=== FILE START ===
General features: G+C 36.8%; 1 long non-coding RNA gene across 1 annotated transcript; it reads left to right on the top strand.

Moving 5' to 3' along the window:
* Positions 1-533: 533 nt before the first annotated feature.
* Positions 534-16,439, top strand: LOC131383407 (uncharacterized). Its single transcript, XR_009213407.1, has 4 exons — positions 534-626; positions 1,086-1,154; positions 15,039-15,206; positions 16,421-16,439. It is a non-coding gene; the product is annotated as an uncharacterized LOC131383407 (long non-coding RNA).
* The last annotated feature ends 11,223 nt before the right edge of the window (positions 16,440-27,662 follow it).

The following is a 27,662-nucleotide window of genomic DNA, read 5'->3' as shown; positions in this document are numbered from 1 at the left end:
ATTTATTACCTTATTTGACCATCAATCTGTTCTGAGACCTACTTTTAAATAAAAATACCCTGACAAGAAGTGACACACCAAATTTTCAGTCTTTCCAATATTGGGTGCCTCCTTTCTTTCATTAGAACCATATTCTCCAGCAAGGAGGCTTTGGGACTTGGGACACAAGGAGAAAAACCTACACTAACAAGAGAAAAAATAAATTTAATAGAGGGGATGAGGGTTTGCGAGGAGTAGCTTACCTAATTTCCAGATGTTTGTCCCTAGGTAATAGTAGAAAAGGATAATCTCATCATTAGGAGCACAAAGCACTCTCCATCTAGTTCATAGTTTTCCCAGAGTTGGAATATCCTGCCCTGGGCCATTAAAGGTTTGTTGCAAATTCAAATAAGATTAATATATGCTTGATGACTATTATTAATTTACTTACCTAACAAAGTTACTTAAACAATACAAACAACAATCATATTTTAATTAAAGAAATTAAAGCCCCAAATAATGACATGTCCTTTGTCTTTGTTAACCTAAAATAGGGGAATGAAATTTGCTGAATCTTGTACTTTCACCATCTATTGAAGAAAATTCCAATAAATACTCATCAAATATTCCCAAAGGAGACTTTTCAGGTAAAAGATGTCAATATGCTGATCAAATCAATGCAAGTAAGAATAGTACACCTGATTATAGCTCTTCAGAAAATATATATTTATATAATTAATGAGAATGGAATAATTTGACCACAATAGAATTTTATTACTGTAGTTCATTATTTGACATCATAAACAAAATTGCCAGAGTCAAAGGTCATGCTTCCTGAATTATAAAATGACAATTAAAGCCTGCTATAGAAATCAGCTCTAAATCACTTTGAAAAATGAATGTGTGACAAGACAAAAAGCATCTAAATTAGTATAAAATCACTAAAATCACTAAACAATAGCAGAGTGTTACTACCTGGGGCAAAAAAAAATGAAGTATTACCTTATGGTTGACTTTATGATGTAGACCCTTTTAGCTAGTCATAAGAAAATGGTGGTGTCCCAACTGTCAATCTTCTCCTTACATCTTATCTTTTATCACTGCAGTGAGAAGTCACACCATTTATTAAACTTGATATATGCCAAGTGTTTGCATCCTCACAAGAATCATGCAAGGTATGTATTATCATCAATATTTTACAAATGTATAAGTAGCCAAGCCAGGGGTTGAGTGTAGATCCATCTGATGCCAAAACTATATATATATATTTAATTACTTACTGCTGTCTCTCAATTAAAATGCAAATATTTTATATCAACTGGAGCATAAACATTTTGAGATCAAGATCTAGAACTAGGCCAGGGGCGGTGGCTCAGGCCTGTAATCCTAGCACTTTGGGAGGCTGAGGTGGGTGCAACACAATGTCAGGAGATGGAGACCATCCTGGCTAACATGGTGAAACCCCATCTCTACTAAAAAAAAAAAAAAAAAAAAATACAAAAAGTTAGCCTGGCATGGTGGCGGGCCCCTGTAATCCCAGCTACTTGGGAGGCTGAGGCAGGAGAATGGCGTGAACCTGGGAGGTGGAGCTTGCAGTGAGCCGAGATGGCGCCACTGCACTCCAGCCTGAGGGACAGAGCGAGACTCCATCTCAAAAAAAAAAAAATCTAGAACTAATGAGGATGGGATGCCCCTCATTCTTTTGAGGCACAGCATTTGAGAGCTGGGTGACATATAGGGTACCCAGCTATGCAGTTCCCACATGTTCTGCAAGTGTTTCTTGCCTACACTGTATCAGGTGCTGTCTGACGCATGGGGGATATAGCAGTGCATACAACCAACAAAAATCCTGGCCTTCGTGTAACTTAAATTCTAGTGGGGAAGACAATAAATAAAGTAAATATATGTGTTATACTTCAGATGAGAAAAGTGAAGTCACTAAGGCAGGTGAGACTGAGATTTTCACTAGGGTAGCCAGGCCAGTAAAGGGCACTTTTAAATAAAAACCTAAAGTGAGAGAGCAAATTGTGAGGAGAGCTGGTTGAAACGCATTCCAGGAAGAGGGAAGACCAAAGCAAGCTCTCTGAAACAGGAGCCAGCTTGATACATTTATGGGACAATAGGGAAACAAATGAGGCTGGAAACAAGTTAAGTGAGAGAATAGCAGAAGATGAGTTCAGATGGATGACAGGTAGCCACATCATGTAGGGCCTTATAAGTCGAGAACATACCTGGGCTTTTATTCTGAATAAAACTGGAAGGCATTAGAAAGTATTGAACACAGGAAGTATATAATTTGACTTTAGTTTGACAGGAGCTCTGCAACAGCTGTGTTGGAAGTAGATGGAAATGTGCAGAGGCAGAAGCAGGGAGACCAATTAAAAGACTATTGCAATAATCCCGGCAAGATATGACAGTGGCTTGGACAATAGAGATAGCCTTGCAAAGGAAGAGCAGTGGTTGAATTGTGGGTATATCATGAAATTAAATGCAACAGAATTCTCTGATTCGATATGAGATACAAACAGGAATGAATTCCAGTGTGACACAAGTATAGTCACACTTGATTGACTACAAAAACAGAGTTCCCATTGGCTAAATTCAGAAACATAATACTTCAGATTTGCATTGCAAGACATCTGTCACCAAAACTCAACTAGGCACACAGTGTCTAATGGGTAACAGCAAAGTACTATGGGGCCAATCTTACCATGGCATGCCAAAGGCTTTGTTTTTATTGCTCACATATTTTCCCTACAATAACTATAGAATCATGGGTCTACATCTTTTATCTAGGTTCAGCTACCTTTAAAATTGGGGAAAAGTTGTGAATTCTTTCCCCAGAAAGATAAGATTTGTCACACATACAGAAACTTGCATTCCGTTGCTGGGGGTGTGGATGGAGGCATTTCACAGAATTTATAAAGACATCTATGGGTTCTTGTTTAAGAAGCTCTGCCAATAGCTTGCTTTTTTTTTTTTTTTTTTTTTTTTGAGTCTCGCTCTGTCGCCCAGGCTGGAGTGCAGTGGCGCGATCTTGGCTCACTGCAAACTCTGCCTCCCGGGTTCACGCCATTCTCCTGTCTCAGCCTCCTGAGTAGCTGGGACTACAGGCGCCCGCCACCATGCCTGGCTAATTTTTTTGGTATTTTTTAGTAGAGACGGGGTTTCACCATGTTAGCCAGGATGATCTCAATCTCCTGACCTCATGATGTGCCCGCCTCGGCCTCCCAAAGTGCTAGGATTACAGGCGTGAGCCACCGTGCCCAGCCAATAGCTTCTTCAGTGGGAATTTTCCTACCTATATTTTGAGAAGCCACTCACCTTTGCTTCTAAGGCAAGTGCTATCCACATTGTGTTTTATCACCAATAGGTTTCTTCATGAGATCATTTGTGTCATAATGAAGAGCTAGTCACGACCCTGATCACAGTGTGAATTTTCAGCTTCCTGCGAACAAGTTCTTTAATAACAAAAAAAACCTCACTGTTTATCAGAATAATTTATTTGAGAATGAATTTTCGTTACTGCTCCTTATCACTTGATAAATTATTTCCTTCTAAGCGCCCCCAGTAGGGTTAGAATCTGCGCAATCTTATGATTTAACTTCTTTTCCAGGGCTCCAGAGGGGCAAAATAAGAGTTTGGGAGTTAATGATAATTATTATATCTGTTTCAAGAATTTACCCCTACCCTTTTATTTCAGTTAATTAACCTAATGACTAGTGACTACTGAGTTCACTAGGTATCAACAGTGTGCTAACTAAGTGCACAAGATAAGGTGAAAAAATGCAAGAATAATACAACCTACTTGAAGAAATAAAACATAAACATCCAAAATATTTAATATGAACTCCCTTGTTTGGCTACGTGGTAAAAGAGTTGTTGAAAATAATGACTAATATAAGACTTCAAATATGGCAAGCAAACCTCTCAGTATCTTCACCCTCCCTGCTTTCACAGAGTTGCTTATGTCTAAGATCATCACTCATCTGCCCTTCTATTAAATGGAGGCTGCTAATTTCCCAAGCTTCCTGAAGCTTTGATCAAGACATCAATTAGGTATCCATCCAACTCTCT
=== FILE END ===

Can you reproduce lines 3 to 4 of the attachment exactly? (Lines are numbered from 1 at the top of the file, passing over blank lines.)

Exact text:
* Positions 1-533: 533 nt before the first annotated feature.
* Positions 534-16,439, top strand: LOC131383407 (uncharacterized). Its single transcript, XR_009213407.1, has 4 exons — positions 534-626; positions 1,086-1,154; positions 15,039-15,206; positions 16,421-16,439. It is a non-coding gene; the product is annotated as an uncharacterized LOC131383407 (long non-coding RNA).